Reaching an Aug. 24 agreement with the federal government, the world’s largest search engine company turned over $500 million in revenues from its AdWords online advertising business, which accepted the illegal importation of drugs from Canada.
“The Department of Justice will continue to hold accountable companies who in their bid for profits violate federal law and put at risk the health and safety of American consumers,” said Deputy Attorney General James M. Cole, who announced the settlement.
“This settlement ensures that Google will reform its improper advertising practices with regard to these pharmacies while paying one of the largest financial forfeiture penalties in history,” he said. The half-a-billion dollar figure represents the total revenues from the online ads and the sales of the online pharmacies in Canada.
In addition to the fine, Google acknowledged that it cooperated with Canadian online pharmacies that had loose controls to ensure legitimate physician consultations, including many of the fake companies set up by government investigators to sting Google.
On the surface this looks like a pretty hefty fine negotiated by the federal government against a rogue Internet elephant.
Another way to look at it is to see a team effort at work. Team Obama.
You would not think that the American drug industry was friendly with President Barack H. Obama Jr. The drug companies have been one of the more reliable piñatas for the Democrats for years.
You might even remember the 1993-1994 “Harry and Louise” television commercials, funded by the drug companies that helped defeat the Clinton health care reforms. In those days, the drug industry left a mark. It was a mark that Obama remembered when he engineered his own attempt at national health care. He cut a deal with the Pharmaceutical Research and Manufacturers of America (PhRMA).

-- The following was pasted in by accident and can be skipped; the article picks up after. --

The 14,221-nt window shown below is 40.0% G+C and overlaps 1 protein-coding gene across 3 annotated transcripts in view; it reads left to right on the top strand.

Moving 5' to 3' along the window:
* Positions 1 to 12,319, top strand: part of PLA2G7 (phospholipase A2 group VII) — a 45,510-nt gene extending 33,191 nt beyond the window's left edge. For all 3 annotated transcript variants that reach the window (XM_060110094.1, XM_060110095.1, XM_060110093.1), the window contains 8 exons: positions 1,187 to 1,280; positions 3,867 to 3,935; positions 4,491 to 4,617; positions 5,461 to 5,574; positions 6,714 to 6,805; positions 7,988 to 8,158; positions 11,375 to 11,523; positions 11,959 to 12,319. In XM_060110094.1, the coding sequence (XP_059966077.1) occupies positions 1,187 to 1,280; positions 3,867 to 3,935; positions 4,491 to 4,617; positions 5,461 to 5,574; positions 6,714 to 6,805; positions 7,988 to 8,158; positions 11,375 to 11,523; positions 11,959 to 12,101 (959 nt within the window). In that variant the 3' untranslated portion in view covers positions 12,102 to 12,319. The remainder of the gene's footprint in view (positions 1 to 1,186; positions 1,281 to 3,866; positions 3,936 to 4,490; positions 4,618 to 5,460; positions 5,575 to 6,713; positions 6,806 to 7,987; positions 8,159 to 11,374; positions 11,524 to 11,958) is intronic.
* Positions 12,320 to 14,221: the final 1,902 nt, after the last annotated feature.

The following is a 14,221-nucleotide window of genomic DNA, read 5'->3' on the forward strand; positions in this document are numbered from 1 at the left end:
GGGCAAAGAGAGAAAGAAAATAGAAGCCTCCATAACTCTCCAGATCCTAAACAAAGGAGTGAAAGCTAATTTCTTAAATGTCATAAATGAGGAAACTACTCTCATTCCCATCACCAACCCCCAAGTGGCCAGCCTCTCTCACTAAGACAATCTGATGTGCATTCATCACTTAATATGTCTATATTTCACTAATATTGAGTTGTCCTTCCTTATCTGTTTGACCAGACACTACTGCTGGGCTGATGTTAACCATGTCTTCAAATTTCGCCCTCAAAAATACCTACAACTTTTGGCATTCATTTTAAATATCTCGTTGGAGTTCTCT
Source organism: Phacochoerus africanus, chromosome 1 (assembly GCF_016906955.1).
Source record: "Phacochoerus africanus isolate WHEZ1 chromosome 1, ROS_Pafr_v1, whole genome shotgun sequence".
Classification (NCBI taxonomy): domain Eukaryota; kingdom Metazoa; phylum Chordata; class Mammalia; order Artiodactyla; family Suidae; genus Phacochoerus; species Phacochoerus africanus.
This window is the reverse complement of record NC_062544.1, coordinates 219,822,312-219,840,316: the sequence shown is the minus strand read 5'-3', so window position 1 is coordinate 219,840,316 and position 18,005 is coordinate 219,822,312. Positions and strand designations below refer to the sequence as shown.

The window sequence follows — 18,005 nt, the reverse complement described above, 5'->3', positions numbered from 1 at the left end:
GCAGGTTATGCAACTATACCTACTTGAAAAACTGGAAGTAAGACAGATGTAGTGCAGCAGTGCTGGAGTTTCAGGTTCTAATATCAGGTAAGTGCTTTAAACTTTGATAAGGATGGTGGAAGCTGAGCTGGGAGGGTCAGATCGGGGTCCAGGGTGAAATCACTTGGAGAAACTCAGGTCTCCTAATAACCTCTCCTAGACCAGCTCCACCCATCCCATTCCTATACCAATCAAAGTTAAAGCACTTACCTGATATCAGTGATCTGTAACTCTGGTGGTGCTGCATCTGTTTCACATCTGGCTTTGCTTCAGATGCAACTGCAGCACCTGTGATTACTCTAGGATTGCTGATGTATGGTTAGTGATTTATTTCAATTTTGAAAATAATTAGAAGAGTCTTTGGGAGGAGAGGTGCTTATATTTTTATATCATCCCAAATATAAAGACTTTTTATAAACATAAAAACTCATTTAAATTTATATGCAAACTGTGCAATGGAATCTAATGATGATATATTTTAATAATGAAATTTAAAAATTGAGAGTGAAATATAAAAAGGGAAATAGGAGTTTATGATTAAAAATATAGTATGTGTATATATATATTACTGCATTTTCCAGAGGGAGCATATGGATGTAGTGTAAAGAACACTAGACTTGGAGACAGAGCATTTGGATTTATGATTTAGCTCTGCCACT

At a July 7, 2009, summit at the White House, the two sides came together to negotiate a treaty. In the deal, summarized in a leaked memorandum, the PhRMA, promised give-backs and additional fees and charges worth $80 billion, in addition to its pledge to spend $150 million on an advertising campaign in support of the ObamaCare.
For his part, the President promised to forgo overpayments to drug companies in Medicare Part D and oppose the opening of Medicare Part B, matters too complicated to explain here. The administration further promised not to use the federal government’s buying power to bargain for lower prices for the drugs it buys for its own programs.
It is the fourth promise that brings us back to Google. The White House promised to oppose the importation of drugs—especially from Canada.
The Justice Department investigation of Google began in 2003, and in essence despite the law forbidding freelance importation of drugs from Canada, the Menlo Park, Calif.-based company ignored the law-willfully and actively, to the point of having its emplyees call the Canadian online pharmacies to figure out ways to improve results.
That is, the company was breaking a law that candidate Obama promised to change and one that the President directed the Food and Drug Administration to work around in February 2009. In effect the new rules would have legalized what Google was doing—and set the table for the dropping of the Justice Department investigation.
But, what was started in February was overturned by the July 7 treaty, and without a table setting, the investigation dragged on for two more years.
It was a situation made more difficult because of the tens of thousands of dollars Google and its employees give to Obama and various Democratic committees with virtually no donations to Republican committees. In 2010, Google donated $190,000 to the Democratic National Committee, and was the top contributor to 27 individual Democratic Senate and House candidates, compared with 15 Republicans.
Most awkward. Google, a very heavy contributor to the President and his party, was stuck in a Bush-era Justice Department probe into behavior the President and his party were committed to decriminalize until it neutralized and co-opted PhRMA, removing a major roadblock to federal health care reform.
In Chicago, what do you do when you’re stuck? Cut a deal.
Thus ends an eight-year, nine-agency investigation with a refund. Not with treble damages. Not with punitive damages, but with the forfeiture to the government of ad and sale revenues from the Canadian online drug sales.
What kind of mark will the fine leave?
The Obama administration fined Dell Computer $100 million in 2009 for lying about its payments from Intel, roughly 10% of its annual profits.
It will take Google two weeks’ profit to cover its $500 million forfeiture to the federal treasury.
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